If you have that American dream of owning your own home or if you’re just tired of paying rent, there’s good news. Buying a home may not now cost you as much as it used to.
FHA mortgage insurance is to protect the government if you were to default on your loan. It’s about to be reduced from 1.35% of a loan’s value to 0.85%. What this translates into is if you were to purchase a home for $100,000, your FHA mortgage insurance would have cost you roughly $1350 while it will now cost you $850. However, on the average a first time homebuyer will save about $900 a year on his or her mortgage payments.
Shut out of home ownership
The FHA decided to make this change based on the fact that many families that are credit worthy and want to buy a home are shut out of home ownership because of today’s tight lending market. In making the announcement of this change, the White House said it estimates these new, lower premiums will allow as many as 250,000 new buyers to buy a home.
The department of unanticipated consequences
This could actually fall under the department of unanticipated consequences. As a result of the financial meltdown and the foreclosure crisis that followed it, the FHA increased its mortgage insurance premiums to shore up its finances. The unanticipated consequence of this is that it froze many potential buyers out of the market. However, the jobs picture is getting better, foreclosures have fallen to their lowest levels since the year 2006 and home values are on the rise. As a result, the FHA announced last March that it would not need another bailout given these improving financial conditions. The White House said that even after premiums are lowered, the reserves in its fund are projected to increase by $7 billion to $10 billion annually.
The people that need FHA loans
Why are FHA loans important? There are many people that can qualify for conventional mortgages or mortgages backed by what’s called magic (MGIC) money. However, low-income people and those that are high-risk borrowers due to the recent financial crisis find that FHA loans are an important lifeline. This is also due to the fact that private lenders have tightened their lending standards. So for many borrowers FHA-backed loans with their small down-payment requirements and easier credit score hurdles are the only ones available.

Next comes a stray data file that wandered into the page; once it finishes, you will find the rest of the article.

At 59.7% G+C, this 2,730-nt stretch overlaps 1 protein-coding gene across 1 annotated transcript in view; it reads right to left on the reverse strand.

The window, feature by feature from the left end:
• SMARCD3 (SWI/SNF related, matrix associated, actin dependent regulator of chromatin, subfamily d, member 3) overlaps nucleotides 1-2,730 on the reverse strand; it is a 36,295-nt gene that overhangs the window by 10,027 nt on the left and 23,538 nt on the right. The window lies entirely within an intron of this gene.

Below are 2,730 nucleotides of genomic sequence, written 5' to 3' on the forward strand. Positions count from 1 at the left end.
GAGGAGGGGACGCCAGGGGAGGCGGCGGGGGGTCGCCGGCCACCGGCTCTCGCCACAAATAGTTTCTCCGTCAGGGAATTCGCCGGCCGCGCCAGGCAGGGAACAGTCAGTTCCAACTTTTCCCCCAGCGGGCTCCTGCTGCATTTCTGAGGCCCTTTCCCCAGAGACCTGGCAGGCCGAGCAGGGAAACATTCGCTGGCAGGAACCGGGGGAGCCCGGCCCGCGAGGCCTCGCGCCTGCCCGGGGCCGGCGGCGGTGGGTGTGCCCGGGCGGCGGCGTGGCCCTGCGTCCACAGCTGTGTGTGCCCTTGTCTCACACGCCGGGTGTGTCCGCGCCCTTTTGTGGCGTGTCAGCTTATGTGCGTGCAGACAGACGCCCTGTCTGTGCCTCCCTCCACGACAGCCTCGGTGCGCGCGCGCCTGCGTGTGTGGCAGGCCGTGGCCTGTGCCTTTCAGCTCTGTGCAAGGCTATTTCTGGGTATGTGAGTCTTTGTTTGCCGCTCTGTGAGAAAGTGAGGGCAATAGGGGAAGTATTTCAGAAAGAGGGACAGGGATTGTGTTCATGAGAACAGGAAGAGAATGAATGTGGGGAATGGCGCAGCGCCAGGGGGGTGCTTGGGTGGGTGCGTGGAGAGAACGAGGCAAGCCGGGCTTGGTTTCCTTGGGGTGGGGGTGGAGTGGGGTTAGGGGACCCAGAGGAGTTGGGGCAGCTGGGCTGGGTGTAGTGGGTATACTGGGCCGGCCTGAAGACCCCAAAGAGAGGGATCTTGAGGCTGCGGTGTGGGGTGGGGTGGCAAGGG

More good news
If you are a first-time or low-income homebuyer there’s even more good news. Fannie Mae and Freddie Mac recently announced that they want to open up lending to more of these people. As a result they will begin backing mortgages requiring a down payment of as little as 3% of the home’s price. This represents a reduction of 2% from the 5% down that Freddy and Fannie are already requiring. Going back to the example of a $100,000 home, this means a qualified borrower would be required to put down only $3000 instead of $5000.
However, to qualify for one of these 3% down loans you will have to meet some strict requirements. You will need to have a credit score of at least 620 and be able to provide complete documentation of your assets, income and job status. The agencies will also require you to take homeownership counseling – as another way to reduce their risk.
Fixed rate loans
These loans will be fixed rate for both programs and will be available to both first-time homebuyers and those that are seeking to refinance. Fannie Mae began offering 3% down loans effective December 13 while Freddie Mac will begin offering them as of March 23.
This is aimed at expanding mortgage access to first-time home buyers that are typically younger people that have not yet had the time required to save a big lump sum for a down payment on their mortgages. As you can see, this is not exactly a radical departure from what FHA is doing now but should definitely help some people. Fannie’s and Freddie’s 3% loans should even have some advantages over the 3.5% down loans offered by the FHA. As an example of this, if you were to get an FHA loan you would have to pay for private mortgage insurance premiums for the entire term of your mortgage, which is typically 30 years. This would add an additional 1.35 points to your monthly payment. What this amounts to is that a loan with a 4% rate would become a 5.35% mortgage. That’s about another $80 a month extra for every hundred thousand dollars borrowed or $960 a year.
You could even cancel the mortgage insurance
If you have a Fannie Mae or Freddie Mac loan, you can actually cancel your private mortgage insurance premiums once your mortgage balance drops below 80% of your home’s value. This can be either because you’ve made enough payments or because your home’s value has increased. As an example of this, if home prices increase 5% a year for three or four years, you should be able to cancel your insurance, which would save you tens of thousands of dollars over the life of the loan.
Good news for those that are underwater
There’s also some good news for homeowners that owe more than their homes are worth. You might be able to use the government’s HARP (Home Affordable Refinance Program) program to refinance your mortgage and get your monthly payments lowered considerably. To be eligible for this program you must have a mortgage owned or guaranteed by Freddie Mae or Freddie Mac and it must have been sold to one of these entities on or before May 31, 2009. There are some other eligibility requirements that you would need to meet and you can learn about them by clicking on this link. But if you do qualify it’s likely you could see your monthly mortgage payments reduced by as much as $500. Plus, if there is absolutely no way you can continue homeownership, HARP offers a way to get out from under your mortgage and without having to go through foreclosure. Here, courtesy of National Debt Relief is a short video with more information about this program.